Rigid particles were obtained by using a two-photon photopolymerization with spatially patterned pulsed femtosecond laser light. This method allowed the team to construct particles with the topology of colloidal knots. Consisting of polymeric tubes, the particles are looped p times with q revolutions, T(p,q), about the colloidal rotational symmetry axis. Examples of colloidal knots can be seen in Fig. 2. Various configurations of knots even became mutually tangled when constructed in large quantities. The particles’ molecular orientations and points of incompatibility with the nematic liquid crystal resulted in point defects called “boojums”.

The team found that boojums around different knots could be specifically characterized both by the number of times the director rotates as one circumnavigates the defect core and by the bulk topological charge. The overall interplay of these particle topologies with the liquid crystal was controlled by the varying surface boundary conditions. This approach to a predictable way of experimenting with knotted colloids can lead to uses involving self-assembly of metal and semiconductor nanoparticles possibly applied to information displays, metamaterials and data storage.

The full article can be found at the Nature Materials website.

-Marcus Rice

Liquid Crystal Conic Flowers

Daniel A. Beller, Mohamed A. Gharbi, Apiradee Honglawan, Kathleen J. Stebe, Shu Yang, and Randall D. Kamien. Phys. Rev. x 3, 041026 (2013).

Figure 1)  System A: Smectic flower texture around a single colloid inclusion: a) Bright field microscopy. b) Polarized microscopy. c) A bright field image of a flower texture organized around a colloidal dimer.  
Figure 2 - overlay image on far right )  System B: Schematic representation illustrating layered bending of the smectic layers.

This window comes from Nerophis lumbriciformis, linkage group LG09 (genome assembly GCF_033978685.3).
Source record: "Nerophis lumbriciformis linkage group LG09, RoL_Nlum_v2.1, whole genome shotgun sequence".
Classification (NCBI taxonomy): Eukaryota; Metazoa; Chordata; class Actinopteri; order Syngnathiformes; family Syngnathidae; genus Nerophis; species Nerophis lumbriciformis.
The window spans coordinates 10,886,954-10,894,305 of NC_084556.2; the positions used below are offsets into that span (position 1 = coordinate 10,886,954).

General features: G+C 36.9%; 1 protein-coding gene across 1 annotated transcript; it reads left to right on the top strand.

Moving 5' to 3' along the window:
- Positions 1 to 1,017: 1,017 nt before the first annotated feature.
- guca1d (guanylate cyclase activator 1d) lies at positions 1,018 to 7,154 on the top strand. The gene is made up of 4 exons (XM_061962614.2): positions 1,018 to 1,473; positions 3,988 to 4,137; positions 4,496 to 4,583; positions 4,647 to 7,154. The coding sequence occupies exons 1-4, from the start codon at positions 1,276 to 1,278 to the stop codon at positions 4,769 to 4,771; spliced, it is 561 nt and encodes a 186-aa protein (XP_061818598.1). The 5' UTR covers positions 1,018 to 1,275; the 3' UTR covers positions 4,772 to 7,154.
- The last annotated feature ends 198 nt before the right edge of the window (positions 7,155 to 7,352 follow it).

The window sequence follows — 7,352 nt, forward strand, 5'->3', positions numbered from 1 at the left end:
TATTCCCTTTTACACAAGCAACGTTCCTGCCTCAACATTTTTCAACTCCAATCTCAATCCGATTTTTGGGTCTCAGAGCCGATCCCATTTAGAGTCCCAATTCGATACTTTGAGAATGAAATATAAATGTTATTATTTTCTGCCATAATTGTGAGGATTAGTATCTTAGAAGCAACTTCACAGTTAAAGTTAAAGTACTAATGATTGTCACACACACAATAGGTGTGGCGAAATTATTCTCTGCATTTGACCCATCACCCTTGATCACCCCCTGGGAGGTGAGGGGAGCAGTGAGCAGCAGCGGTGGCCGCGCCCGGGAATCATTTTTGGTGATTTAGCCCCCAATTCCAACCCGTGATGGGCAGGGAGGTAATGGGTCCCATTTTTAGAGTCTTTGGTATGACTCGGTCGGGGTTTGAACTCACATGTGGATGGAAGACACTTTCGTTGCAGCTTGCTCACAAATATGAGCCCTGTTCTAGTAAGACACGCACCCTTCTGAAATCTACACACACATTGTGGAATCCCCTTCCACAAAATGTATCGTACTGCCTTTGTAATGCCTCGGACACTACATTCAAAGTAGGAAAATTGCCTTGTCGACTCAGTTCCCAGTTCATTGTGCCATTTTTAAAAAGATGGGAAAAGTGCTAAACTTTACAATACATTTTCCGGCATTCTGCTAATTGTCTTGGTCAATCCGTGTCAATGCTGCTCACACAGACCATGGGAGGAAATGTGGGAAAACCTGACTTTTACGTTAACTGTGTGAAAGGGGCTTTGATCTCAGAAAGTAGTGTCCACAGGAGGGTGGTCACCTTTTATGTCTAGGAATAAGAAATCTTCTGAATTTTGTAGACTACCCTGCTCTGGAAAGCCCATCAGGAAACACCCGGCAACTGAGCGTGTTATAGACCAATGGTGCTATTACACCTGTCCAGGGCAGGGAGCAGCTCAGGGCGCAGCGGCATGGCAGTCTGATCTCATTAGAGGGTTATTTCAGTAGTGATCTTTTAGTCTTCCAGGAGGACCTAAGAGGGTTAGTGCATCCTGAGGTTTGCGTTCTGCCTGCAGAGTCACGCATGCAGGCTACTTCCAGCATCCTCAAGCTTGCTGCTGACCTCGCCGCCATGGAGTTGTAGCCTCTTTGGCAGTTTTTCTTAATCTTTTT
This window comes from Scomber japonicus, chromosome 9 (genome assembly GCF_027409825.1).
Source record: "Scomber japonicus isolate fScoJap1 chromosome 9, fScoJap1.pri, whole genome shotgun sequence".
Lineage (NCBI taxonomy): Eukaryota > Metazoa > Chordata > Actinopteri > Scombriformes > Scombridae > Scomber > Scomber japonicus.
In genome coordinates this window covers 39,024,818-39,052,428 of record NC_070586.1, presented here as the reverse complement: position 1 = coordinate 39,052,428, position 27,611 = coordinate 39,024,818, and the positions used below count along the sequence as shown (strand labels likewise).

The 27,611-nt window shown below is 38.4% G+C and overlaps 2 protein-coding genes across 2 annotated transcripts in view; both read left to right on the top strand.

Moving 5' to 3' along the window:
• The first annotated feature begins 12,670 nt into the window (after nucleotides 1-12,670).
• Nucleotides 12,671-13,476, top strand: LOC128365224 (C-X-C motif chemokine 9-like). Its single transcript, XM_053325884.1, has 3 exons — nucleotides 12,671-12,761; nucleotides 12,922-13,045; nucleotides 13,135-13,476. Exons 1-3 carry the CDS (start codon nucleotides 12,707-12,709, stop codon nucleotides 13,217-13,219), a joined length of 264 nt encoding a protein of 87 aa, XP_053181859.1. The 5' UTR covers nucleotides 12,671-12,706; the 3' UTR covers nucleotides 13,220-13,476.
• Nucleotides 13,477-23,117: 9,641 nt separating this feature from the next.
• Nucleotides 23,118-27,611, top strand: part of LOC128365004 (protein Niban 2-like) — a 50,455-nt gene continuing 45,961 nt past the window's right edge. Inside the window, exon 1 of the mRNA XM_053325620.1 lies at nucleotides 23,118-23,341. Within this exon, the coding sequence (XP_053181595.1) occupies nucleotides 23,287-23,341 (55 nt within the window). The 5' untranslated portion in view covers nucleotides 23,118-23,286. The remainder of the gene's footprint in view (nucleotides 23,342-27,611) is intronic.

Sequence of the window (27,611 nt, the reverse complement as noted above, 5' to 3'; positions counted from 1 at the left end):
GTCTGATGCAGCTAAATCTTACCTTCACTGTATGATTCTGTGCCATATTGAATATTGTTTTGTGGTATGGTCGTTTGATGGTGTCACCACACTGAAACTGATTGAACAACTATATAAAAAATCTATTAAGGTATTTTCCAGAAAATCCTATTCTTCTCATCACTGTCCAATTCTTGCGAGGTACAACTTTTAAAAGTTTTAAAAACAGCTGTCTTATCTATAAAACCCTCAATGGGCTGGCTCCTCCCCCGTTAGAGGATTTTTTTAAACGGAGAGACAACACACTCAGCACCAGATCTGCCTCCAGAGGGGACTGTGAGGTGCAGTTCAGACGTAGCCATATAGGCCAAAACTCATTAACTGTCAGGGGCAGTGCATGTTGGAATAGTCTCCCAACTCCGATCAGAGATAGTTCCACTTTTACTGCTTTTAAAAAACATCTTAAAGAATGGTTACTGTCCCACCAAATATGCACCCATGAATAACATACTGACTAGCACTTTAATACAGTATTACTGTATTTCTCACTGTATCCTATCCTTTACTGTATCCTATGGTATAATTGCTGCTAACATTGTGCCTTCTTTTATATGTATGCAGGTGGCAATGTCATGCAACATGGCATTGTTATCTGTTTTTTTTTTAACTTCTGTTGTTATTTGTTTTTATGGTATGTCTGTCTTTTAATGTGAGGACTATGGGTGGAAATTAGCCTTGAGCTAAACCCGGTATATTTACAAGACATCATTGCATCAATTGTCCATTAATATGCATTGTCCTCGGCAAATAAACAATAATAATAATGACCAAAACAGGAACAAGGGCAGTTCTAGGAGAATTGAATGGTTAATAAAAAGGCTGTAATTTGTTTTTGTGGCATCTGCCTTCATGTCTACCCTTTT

Focal conic domains (FCDs) in smectic-A liquid crystals have the ability to direct the assembly of micro- and nanomaterials. FCDs can arrange themselves in a fan-like texture comprised of focal curve pairs, the hyperbolae of which intersect at a single point, and can be used to form things like microlens arrays. In contrast to the fan-like texture, the patterns studied by the authors take on a flower-like appearance, created by using curved interfaces to confine smectic LCs into the desired pattern.

The researchers, working at the University of Pennsylvania, present two systems exhibiting this flower-like pattern. In system A, a large colloidal inclusion was placed in the LC, causing the FCDs to arrange themselves radially around the particle (Fig 1). In system B, patches of SiO2 nanoparticles on the surface were used to promote degenerate planar anchoring of the smectic layers, causing the layers to bend (Fig 2). In both systems, the flower texture was observed, with thickness decreasing as distance from the center increased. In system A, the researchers show that it’s not the LC anchoring to the colloid that causes the flower texture, but the colloid’s wetting chemistry that deforms the LC-air interface. In system B, the flower texture was produced by the same geometry present in system A, but due to the bend of the LC layers, the geometry is upside down. The researchers found the flower texture in both systems to be the result of the outward tilt of the normal vector of the homeotropic interface.

These patterns of self-organization could be controlled by manipulating the eccentricity of the FCDs, which varied with the curvature of the homeotropic interface. The resulting orientation mismatch between the hybrid aligning surfaces of a smectic thin film produced changes in the overall texture of the system. The authors suggest future research can focus on self assembly and using arrangements of smectic-a liquid crystals to guide the assembly of other materials, including colloids and nanoparticles.

Read the full article at APS Physical Review X

- Michael Lane